The Gulf is an intimate and realistic portrayal of a relationship in crisis; like any couple, Betty and Kendra’s conversations keep circling back to the same few subjects, and when there’s nothing left to say they lapse into long, awkward silences. Unfortunately, in achieving this verisimilitude, the play sacrifices any sense of drama, and the lack of pace in Matthew Gould’s production means that much like the broken down boat the two women are stuck on, it ultimately doesn’t really go anywhere.

All of which is a pity, because the performances from Louisa Lytton and Anna Acton are very good. Both nail the distinctive Alabama accent, and we get a clear sense of both the journey their characters go on throughout the play, and the striking difference in their personalities. Betty (Acton) is an optimist, who always says what’s on her mind, and is on a mission to improve her own life but blind to the fact that her attempts to do the same for Kendra might be misconstrued as criticism. Kendra (Lytton), on the other hand, is quite content to stay where she’s comfortable; unlike Betty, she mostly keeps her thoughts to herself, but when pushed reveals a deep vulnerability that’s masked by her tough and at times deliberately provocative manner.

It’s also refreshing to see a play that depicts a same-sex relationship but doesn’t make it the main focus of the story. In fact Betty and Kendra’s sexuality is completely incidental to the plot: they could be two women, two men, a man and a woman, or any combination, and the issues they’re facing would still be exactly the same, because they go far deeper than gender or sexuality.

Photo credit: Rachael Cummings

Visually, the production is impressive in its detail – boat engine, picnic lunches, fish guts and all – although at times this contributes further to the slowing of the action; Betty’s careful preparation of a snack, for instance, pauses proceedings for a good couple of minutes, and is particularly frustrating because the audience can’t see what she’s doing. Mitchell Reeve’s lighting works very well, however, fading imperceptibly over the course of the 90 minutes, until the two characters end up sitting in near darkness.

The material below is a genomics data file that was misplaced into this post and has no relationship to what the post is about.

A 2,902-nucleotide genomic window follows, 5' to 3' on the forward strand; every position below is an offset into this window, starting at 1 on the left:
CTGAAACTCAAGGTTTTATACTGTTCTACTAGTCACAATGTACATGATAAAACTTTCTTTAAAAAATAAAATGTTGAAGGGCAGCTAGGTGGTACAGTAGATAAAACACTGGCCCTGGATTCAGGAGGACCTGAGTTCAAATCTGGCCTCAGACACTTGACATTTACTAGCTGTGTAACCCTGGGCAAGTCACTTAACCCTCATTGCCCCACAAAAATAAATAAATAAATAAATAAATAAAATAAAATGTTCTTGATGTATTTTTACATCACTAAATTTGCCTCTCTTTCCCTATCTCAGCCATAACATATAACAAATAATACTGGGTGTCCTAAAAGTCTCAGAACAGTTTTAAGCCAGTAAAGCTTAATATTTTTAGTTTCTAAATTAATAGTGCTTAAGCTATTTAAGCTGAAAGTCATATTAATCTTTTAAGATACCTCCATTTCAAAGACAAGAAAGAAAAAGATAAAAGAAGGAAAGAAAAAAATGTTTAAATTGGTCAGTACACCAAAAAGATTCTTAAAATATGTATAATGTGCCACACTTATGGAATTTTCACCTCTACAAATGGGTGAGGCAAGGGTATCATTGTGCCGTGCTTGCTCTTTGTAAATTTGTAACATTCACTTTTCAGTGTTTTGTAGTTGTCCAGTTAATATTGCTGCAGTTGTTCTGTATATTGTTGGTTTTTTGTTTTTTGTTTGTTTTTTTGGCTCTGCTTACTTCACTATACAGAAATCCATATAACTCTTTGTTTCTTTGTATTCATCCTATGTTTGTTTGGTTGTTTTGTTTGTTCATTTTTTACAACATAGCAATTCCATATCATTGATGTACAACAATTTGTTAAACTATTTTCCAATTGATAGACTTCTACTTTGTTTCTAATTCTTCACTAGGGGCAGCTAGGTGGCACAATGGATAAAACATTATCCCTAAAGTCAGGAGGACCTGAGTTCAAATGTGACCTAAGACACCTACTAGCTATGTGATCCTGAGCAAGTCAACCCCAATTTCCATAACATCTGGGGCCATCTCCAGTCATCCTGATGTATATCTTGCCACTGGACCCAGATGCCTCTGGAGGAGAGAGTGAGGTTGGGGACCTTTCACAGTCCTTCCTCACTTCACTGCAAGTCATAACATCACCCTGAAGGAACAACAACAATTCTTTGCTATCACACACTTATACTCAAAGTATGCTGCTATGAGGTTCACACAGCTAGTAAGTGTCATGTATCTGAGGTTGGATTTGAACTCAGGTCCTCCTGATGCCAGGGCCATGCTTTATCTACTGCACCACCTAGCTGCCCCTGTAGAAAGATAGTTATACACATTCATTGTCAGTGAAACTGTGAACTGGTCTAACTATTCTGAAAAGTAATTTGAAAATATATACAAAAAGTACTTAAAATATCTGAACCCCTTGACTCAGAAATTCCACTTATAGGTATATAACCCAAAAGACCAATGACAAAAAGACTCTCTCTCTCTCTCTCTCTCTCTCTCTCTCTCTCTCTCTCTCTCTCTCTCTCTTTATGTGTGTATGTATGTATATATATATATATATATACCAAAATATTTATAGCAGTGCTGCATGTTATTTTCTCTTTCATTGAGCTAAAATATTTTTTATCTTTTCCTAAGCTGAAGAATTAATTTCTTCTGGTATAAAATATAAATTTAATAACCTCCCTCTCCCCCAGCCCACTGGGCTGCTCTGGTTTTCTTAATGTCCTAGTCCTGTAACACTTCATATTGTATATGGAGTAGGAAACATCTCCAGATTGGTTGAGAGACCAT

There’s a lot to like about The Gulf, as it delves insightfully into what makes relationships work, and what makes them fail. Unfortunately, though, despite strong performances the play is let down by a lack of drama and pace, making it difficult to really engage with Betty and Kendra’s predicament – as much as we might want to.

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Review: Love Me Now at Tristan Bates Theatre

Love Me Now might be Michelle Barnette’s debut play, but there’s nothing tentative about this funny and infuriatingly on-the-money portrayal of dating and sex in 2018. B is an independent, modern woman, who for the last few months has been enjoying a casual sexual relationship with A. He said it could be whatever she wanted it to be – except she doesn’t really know what that is any more, and it turns out he didn’t really mean it anyway.

The fact that B (Helena Wilson) is not called A in her own story is our first clue that all is not well, even though initially the arrangement seems to be working out for both of them. It soon becomes clear that A (Alistair Toovey) repeatedly puts his own needs and desires – sexual and otherwise – before B’s, and on the one occasion she doesn’t let him get away with it, he labels her a psychopath, tries to physically and sexually assault her, and then tells her not to play the victim. Later, she starts dating C (Gianbruno Spena), who appears to be A’s opposite but turns out to be just as obnoxious and casually sexist – the only difference being he’s less upfront about it. And somehow in both cases, B ends up getting the blame when the relationship crashes and burns.

Photo credit: Helen Murray

And it’s with this important point that the play really makes an impact. We live in supposedly enlightened times, where anyone – male or female – can have any kind of relationship they want free of judgment, but the truth is attitudes haven’t really changed that much. So it’s fine for A to have six sexual partners at once, but if B does the same, she’s easy – and when it turns out she doesn’t, she’s a tease. On their third date, C presents B with a bracelet that his niece made for her, but when she speaks jokingly about reclaiming her virginity, he dumps her (over voicemail) because she’s “obviously looking for something serious”. She literally can’t win – and it’s maddening to watch, mostly because it’s so depressingly relatable.